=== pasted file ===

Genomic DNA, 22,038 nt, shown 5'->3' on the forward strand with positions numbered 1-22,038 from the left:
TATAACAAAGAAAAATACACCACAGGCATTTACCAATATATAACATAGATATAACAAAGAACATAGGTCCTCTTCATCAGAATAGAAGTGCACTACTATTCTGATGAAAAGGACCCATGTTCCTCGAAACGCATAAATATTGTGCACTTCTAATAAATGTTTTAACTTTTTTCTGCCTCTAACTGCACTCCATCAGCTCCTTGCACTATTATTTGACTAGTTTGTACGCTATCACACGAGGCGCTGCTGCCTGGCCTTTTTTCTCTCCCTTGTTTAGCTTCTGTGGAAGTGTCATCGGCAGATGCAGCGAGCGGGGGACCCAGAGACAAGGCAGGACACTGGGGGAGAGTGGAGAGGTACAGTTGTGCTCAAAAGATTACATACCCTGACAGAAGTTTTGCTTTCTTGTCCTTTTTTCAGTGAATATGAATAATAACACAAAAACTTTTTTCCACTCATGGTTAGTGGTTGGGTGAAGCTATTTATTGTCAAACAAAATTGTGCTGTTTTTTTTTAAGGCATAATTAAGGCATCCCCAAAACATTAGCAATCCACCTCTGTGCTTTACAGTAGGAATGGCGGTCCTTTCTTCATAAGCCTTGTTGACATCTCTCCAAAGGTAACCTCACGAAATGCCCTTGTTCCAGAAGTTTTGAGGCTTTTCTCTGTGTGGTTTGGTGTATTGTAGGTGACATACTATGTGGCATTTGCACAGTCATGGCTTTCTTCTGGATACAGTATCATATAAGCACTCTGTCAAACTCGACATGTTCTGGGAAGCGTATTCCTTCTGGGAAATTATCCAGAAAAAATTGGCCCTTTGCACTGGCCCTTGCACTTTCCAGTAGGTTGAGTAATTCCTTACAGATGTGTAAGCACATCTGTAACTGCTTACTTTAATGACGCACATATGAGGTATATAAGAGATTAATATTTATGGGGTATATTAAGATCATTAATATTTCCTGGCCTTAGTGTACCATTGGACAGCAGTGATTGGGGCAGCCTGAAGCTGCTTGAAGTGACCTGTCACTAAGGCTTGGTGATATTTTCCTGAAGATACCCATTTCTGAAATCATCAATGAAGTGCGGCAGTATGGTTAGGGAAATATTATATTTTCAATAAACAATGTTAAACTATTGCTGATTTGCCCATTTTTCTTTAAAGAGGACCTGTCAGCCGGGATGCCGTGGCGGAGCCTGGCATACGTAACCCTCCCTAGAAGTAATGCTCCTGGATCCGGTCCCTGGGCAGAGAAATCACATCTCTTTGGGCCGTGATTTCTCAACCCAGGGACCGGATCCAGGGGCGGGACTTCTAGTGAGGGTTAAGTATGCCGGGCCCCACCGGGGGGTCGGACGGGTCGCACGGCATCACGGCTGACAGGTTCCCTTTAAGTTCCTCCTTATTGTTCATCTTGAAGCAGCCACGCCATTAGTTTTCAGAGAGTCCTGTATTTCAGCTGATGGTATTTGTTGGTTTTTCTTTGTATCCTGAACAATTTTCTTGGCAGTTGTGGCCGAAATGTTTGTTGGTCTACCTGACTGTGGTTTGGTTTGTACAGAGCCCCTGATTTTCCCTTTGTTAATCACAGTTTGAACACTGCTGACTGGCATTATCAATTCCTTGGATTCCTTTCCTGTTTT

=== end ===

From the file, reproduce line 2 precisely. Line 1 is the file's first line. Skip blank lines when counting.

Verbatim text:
TATAACAAAGAAAAATACACCACAGGCATTTACCAATATATAACATAGATATAACAAAGAACATAGGTCCTCTTCATCAGAATAGAAGTGCACTACTATTCTGATGAAAAGGACCCATGTTCCTCGAAACGCATAAATATTGTGCACTTCTAATAAATGTTTTAACTTTTTTCTGCCTCTAACTGCACTCCATCAGCTCCTTGCACTATTATTTGACTAGTTTGTACGCTATCACACGAGGCGCTGCTGCCTGGCCTTTTTTCTCTCCCTTGTTTAGCTTCTGTGGAAGTGTCATCGGCAGATGCAGCGAGCGGGGGACCCAGAGACAAGGCAGGACACTGGGGGAGAGTGGAGAGGTACAGTTGTGCTCAAAAGATTACATACCCTGACAGAAGTTTTGCTTTCTTGTCCTTTTTTCAGTGAATATGAATAATAACACAAAAACTTTTTTCCACTCATGGTTAGTGGTTGGGTGAAGCTATTTATTGTCAAACAAAATTGTGCTGTTTTTTTTTAAGGCATAATTAAGGCATCCCCAAAACATTAGCAATCCACCTCTGTGCTTTACAGTAGGAATGGCGGTCCTTTCTTCATAAGCCTTGTTGACATCTCTCCAAAGGTAACCTCACGAAATGCCCTTGTTCCAGAAGTTTTGAGGCTTTTCTCTGTGTGGTTTGGTGTATTGTAGGTGACATACTATGTGGCATTTGCACAGTCATGGCTTTCTTCTGGATACAGTATCATATAAGCACTCTGTCAAACTCGACATGTTCTGGGAAGCGTATTCCTTCTGGGAAATTATCCAGAAAAAATTGGCCCTTTGCACTGGCCCTTGCACTTTCCAGTAGGTTGAGTAATTCCTTACAGATGTGTAAGCACATCTGTAACTGCTTACTTTAATGACGCACATATGAGGTATATAAGAGATTAATATTTATGGGGTATATTAAGATCATTAATATTTCCTGGCCTTAGTGTACCATTGGACAGCAGTGATTGGGGCAGCCTGAAGCTGCTTGAAGTGACCTGTCACTAAGGCTTGGTGATATTTTCCTGAAGATACCCATTTCTGAAATCATCAATGAAGTGCGGCAGTATGGTTAGGGAAATATTATATTTTCAATAAACAATGTTAAACTATTGCTGATTTGCCCATTTTTCTTTAAAGAGGACCTGTCAGCCGGGATGCCGTGGCGGAGCCTGGCATACGTAACCCTCCCTAGAAGTAATGCTCCTGGATCCGGTCCCTGGGCAGAGAAATCACATCTCTTTGGGCCGTGATTTCTCAACCCAGGGACCGGATCCAGGGGCGGGACTTCTAGTGAGGGTTAAGTATGCCGGGCCCCACCGGGGGGTCGGACGGGTCGCACGGCATCACGGCTGACAGGTTCCCTTTAAGTTCCTCCTTATTGTTCATCTTGAAGCAGCCACGCCATTAGTTTTCAGAGAGTCCTGTATTTCAGCTGATGGTATTTGTTGGTTTTTCTTTGTATCCTGAACAATTTTCTTGGCAGTTGTGGCCGAAATGTTTGTTGGTCTACCTGACTGTGGTTTGGTTTGTACAGAGCCCCTGATTTTCCCTTTGTTAATCACAGTTTGAACACTGCTGACTGGCATTATCAATTCCTTGGATTCCTTTCCTGTTTT